What is an Initial Exchange Offering?

June 2019
TL;DR: An IEO is essentially a method of fundraising for a project that is conducted in partnership with an exchange, where the exchange lists the project’s tokens as soon as the event ends.

History of the IEO
When ICOs took off, there was a dangerous lack of regulation and oversight in the space. Whilst this allowed legitimate projects to achieve rapid funding and development, there were a large number of ICOs which were considered scams (tokens with no real value which were created by people who were either trying to get rich quick, or didn’t have a sensible business plan or use for their tokens). In the long run, this position was untenable and it wasn’t long before all ICOs began to be tarred with the same brush as dodgy scams or Ponzi schemes.

In order for a measure of legitimacy to be brought to the space (and because regulatory bodies began to become involved), many genuine projects began to comply with regulations by incorporating KYC services or by using STOs if they were offering security tokens (See ‘What is a Security Token and a Security Token Offering?’ here).

Whilst  STOs and adhering to regulations were a vast improvement in many respects over the first ICOs, there was still a great deal of concern in the cryptocurrency and blockchain fundraising scene that many of these projects were not worthwhile; the tarnish left by the ICO craze was not soon removed. In addition to this, many STOs and ICOs struggled to get their tokens listed after their sale ended, leading to frustration for companies and investors alike. To resolve these issues and smooth the path, the IEO was developed.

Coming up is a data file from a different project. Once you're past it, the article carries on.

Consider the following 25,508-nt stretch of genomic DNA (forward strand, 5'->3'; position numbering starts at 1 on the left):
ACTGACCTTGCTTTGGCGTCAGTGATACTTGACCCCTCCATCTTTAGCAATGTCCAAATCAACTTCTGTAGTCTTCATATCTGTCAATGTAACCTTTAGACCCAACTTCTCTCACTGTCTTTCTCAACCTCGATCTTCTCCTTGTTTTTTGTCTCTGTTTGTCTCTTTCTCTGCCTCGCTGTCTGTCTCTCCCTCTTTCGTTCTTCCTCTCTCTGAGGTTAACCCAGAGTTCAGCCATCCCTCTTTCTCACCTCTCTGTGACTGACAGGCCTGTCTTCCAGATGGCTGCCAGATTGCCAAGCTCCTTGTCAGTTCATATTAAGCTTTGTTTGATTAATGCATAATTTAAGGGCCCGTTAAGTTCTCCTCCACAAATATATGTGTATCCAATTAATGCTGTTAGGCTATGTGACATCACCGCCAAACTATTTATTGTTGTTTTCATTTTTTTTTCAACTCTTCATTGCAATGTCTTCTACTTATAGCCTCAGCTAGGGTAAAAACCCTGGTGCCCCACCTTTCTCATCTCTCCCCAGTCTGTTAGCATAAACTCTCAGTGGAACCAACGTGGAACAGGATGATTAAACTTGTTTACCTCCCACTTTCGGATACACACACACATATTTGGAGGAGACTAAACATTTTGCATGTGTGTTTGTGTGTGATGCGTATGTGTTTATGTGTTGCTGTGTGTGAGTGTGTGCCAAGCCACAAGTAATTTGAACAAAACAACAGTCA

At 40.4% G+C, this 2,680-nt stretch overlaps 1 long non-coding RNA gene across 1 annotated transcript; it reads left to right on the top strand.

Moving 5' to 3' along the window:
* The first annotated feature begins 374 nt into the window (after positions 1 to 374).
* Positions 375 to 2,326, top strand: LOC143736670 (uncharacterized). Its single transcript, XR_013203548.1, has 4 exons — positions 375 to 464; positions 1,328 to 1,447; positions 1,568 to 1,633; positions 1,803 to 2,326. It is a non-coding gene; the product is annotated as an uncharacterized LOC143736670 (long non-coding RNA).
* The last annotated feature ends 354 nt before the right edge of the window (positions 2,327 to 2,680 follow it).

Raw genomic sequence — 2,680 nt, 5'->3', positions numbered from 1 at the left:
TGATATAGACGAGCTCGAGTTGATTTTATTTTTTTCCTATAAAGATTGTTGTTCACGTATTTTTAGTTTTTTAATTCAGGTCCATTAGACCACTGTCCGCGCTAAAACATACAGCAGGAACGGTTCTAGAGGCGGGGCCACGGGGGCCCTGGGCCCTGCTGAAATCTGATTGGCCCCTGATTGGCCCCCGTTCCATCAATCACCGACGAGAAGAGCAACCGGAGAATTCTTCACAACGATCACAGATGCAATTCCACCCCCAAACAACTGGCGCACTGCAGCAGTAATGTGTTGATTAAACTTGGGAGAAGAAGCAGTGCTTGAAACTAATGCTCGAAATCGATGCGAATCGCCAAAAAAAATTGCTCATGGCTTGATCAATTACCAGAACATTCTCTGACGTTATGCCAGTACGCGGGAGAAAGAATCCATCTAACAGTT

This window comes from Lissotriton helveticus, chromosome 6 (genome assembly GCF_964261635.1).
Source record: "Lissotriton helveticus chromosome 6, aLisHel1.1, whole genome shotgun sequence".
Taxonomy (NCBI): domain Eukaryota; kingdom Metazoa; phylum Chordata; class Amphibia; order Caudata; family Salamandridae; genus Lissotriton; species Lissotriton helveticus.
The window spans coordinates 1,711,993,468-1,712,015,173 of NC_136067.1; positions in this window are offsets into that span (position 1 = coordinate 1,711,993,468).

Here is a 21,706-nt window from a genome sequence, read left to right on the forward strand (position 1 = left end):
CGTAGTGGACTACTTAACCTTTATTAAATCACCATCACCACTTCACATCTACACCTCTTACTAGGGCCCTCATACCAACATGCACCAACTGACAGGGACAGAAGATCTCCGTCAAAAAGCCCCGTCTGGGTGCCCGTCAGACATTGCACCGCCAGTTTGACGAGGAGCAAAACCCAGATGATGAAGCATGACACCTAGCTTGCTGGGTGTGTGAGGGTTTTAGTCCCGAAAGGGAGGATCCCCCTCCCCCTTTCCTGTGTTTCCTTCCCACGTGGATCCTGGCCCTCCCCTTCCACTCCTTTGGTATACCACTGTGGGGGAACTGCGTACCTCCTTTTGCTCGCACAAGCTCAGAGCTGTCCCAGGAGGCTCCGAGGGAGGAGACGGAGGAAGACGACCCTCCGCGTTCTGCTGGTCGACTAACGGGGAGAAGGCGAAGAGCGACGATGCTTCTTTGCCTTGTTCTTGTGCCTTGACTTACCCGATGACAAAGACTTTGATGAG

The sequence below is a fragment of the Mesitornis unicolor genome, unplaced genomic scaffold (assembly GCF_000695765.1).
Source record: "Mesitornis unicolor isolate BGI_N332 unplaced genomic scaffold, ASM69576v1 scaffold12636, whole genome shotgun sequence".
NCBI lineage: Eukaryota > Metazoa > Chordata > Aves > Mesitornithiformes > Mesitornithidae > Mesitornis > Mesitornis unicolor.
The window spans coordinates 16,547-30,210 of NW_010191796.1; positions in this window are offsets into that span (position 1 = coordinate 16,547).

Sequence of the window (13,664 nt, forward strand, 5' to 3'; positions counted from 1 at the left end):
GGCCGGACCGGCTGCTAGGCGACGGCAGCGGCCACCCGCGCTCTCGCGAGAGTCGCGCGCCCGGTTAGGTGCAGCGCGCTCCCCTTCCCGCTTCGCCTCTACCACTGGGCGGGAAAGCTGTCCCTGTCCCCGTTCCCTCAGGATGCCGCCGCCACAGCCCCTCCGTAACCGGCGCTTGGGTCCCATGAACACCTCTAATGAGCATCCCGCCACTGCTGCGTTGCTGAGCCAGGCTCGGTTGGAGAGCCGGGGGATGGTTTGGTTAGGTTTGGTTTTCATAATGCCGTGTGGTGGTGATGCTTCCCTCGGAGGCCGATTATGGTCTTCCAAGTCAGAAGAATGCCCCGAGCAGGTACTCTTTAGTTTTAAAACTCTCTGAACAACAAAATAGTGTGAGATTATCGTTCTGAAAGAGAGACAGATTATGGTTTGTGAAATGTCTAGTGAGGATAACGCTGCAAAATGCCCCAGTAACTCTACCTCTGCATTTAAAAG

What is an IEO?
An IEO is essentially an ICO or STO which is carried out in with a cryptocurrency exchange acting as a counterparty facilitating the project to launch on the platform. Through their partnership, an ICO or STO offers their token through the exchange, which lists their token when the sale ends.

It is expected that the exchanges vet the projects that they partners with, although this doesn’t necessarily mean that the exchanges endorse the projects or that the project will ultimately be successful - investors are still responsible for their own investment decisions. Regardless, the situation is beneficial to the exchange, start-ups and investors alike as it is likely to weed out scams, pump-and-dumps or ill-conceived projects.

Benefits of IEOs
Of course, for an exchange, partnering with an ICO or STO to create an IEO is financially beneficial. The company conducting the fundraising event will normally be required to pay a fee for the service that the IEO provides - though exchanges normally charge to list tokens anyway. Alongside this, providing new tokens on an exchange generates increased interest, traffic and revenue.

For the company behind the token, partnering with the exchange to conduct an IEO, instead of an ICO or STO has a number of benefits, which make an IEO the safer and more convenient option: